Mounting Cost Overruns Latest Challenges To Bedevil Bulldog Drive Expansion
FlaglerLive | July 10, 2014
The Bulldog Drive expansion was designed to be a beautification project to make the southern entrance to Town Center look grand. But the project has been anything but beautiful in execution, going back to the conflict it triggered with a property owner along the way—a conflict that has proven costly to the city in reputation and dollars—continuing through lesser but irritating conflicts with the school board over drainage-improvement costs, confusion about who actually owns the Bulldog Drive right of way—an unresolved issue with the county—and, since the $4.47 million widening began, cost overruns.
The latest overruns hit the Palm Coast City Council this week.
In December, when the city approved the contract with P&S Paving, the cost included a 4.7 percent “contingency fee” of $200,000. On Tuesday, City Manager Jim Landon asked that the council more than double that contingency to $427,000.
The project is scheduled for completion in early August, in time for school reopening.
“We believe we should be able to get the majority of the work, definitely the traffic and everything on the school property, completed on time, which is the first week in August,” City Manager Jim Landon said. “Still headed in that direction. But we’ve also run into a number of challenges. Whether that was an electrical line in the way or old pipes under Bulldog Drive that we didn’t anticipate where they are.”
Stantec, the engineering company on the job, had “some busts in their quantity estimates,” Landon said, “so the 2 percent (sic.) contingency did not work.” The manager said he was asking “for the full 10 percent contingency. This project is a handful and continues to be a moving target,” cautioning that “if we don’t do this, we’re going to have problems completing this on time.”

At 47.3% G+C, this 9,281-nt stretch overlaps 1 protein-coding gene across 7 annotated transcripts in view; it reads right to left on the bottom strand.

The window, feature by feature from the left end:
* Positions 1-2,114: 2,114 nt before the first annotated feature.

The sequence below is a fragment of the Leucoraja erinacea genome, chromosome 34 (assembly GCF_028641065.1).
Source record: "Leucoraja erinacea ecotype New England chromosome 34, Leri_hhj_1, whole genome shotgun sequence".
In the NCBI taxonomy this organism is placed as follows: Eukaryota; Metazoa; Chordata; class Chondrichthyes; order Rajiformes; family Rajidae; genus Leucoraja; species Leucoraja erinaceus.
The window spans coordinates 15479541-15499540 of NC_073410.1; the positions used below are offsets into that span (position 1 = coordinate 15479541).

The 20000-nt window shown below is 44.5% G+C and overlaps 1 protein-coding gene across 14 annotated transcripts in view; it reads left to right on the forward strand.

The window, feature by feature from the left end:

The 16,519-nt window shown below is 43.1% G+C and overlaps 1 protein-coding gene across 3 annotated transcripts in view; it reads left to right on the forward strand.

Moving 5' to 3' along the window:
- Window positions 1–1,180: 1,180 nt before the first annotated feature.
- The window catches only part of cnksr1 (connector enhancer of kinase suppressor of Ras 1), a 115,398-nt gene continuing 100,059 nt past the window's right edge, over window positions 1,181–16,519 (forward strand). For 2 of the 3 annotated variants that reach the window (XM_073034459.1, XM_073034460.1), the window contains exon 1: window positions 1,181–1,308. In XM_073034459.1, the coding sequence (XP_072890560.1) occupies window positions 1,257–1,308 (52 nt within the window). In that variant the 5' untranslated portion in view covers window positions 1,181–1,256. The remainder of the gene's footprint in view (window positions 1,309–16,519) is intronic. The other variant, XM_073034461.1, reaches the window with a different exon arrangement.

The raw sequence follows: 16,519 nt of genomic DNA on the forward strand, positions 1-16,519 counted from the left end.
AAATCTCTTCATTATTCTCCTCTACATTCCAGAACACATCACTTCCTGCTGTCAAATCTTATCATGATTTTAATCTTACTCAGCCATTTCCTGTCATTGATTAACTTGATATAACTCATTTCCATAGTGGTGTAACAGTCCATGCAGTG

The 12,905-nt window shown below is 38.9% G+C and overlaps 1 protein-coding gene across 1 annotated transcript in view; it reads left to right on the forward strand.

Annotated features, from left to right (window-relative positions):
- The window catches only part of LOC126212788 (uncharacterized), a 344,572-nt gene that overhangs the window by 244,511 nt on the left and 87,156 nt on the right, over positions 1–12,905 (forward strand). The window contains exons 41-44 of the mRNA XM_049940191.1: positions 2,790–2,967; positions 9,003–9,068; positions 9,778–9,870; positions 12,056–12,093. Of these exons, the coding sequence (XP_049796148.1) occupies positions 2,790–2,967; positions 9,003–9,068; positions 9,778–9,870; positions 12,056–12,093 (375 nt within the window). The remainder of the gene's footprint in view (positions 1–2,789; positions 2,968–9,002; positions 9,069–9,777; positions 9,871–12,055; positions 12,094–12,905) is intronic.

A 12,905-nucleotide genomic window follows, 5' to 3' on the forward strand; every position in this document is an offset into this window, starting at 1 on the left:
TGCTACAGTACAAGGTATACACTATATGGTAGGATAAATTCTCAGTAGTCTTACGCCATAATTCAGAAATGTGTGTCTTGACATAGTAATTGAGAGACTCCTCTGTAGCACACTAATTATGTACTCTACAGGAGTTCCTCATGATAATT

“What you’re calling a contingency, Mr. Landon, is that actually a cost overrun?” council member Bill McGuire, a businessman who tends to be impatient with euphemisms, asked.
“Yes. Yes,” Landon said, though the manager said he was meeting with Stantec to see “how much they’re going to contribute” to making up their error.
“You’re going to hold their feet to the fire,” McGuire said.
“We’re going to start today, we’ve already had the conversation,” Landon said. “But we are managing this the best we can and trying to make it happen.”
McGuire and other council members may have forgotten that they’d been in that position before. This latest change is in addition to “change orders”—another term for cost overruns—the city council approved previously in connection with the Bulldog Drive project. Last December, even as it was approving the $4.47 million contract with P&S Paving, the council approved a fourth change order with Stantec, the engineering firm on the project, increasing that contract from an original cost of $348,000 to $845,000.
The dollars are coming out of the Community Redevelopment Agency fund that controls Town Center. The controversial CRA is a perennial thorn in county government’s accounting. It keeps tax revenue owed the county in city coffers, denying the county about $1 million in revenue. But it also enables the city to invest in CRA developments, such as the Bulldog Drive expansion. The CRA is part of the city government.
“You don’t anticipate any litigation, do you, with Stantec?” McGuire asked.
“We are meeting today without attorneys, so that’s the good news,” Landon said, referring to a meeting that took place on Tuesday, and then going on to summarize the innumerable challenges the city has faced as it dug its way through the Bulldog Drive project.. “If we need Mr. Reischmann”—the city attorney—“or actually someone in his office that specializes in construction contracts we will reach out to them as needed, as we always do. But no, I think we sit down and work through this. We deal with P&S Paving, we’re dealing with the school district. There’s a lot of moving parts on this. We worked things out with the Ajrams—”
“And all the moving parts have been moving in sync until we discover that Stantec used the wrong slide rule,” McGuire said.
“That’s just one of those challenges,” Landon said. “We thought we had all the right-of-way issues and that came up. So there’s been a variety of issues, and will continue to be.” He concluded: “This is going to be one of those projects, when it’s all done and school is open and it’s looking good, a lot of smiles. It’s been a headache getting there.”
The $5 million construction cost does not include the design cost or the land-acquisition costs along the way, which, with the latest purchase of the Ajram, properties, add close to an additional $5 million.